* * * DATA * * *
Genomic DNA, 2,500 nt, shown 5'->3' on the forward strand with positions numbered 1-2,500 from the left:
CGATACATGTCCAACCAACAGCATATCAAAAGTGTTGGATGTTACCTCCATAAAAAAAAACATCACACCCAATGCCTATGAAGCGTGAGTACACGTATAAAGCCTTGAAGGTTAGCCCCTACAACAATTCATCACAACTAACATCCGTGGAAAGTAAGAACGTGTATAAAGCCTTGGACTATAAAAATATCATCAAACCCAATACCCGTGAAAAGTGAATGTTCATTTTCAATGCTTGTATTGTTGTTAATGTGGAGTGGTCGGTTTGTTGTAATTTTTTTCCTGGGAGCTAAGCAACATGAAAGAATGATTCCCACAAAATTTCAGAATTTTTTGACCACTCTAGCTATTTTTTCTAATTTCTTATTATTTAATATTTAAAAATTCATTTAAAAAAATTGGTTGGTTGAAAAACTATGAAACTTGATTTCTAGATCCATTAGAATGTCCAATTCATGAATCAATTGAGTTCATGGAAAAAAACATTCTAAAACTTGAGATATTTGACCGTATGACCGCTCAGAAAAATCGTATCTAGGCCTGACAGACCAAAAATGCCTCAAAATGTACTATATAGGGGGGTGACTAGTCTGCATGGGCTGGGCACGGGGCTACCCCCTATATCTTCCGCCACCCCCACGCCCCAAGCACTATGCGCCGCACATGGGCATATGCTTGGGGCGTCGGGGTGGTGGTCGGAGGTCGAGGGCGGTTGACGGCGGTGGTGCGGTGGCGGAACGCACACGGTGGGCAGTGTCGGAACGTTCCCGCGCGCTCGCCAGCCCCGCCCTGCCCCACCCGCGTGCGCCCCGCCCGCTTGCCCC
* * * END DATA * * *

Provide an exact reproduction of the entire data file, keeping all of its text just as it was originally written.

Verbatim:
Genomic DNA, 2,500 nt, shown 5'->3' on the forward strand with positions numbered 1-2,500 from the left:
CGATACATGTCCAACCAACAGCATATCAAAAGTGTTGGATGTTACCTCCATAAAAAAAAACATCACACCCAATGCCTATGAAGCGTGAGTACACGTATAAAGCCTTGAAGGTTAGCCCCTACAACAATTCATCACAACTAACATCCGTGGAAAGTAAGAACGTGTATAAAGCCTTGGACTATAAAAATATCATCAAACCCAATACCCGTGAAAAGTGAATGTTCATTTTCAATGCTTGTATTGTTGTTAATGTGGAGTGGTCGGTTTGTTGTAATTTTTTTCCTGGGAGCTAAGCAACATGAAAGAATGATTCCCACAAAATTTCAGAATTTTTTGACCACTCTAGCTATTTTTTCTAATTTCTTATTATTTAATATTTAAAAATTCATTTAAAAAAATTGGTTGGTTGAAAAACTATGAAACTTGATTTCTAGATCCATTAGAATGTCCAATTCATGAATCAATTGAGTTCATGGAAAAAAACATTCTAAAACTTGAGATATTTGACCGTATGACCGCTCAGAAAAATCGTATCTAGGCCTGACAGACCAAAAATGCCTCAAAATGTACTATATAGGGGGGTGACTAGTCTGCATGGGCTGGGCACGGGGCTACCCCCTATATCTTCCGCCACCCCCACGCCCCAAGCACTATGCGCCGCACATGGGCATATGCTTGGGGCGTCGGGGTGGTGGTCGGAGGTCGAGGGCGGTTGACGGCGGTGGTGCGGTGGCGGAACGCACACGGTGGGCAGTGTCGGAACGTTCCCGCGCGCTCGCCAGCCCCGCCCTGCCCCACCCGCGTGCGCCCCGCCCGCTTGCCCC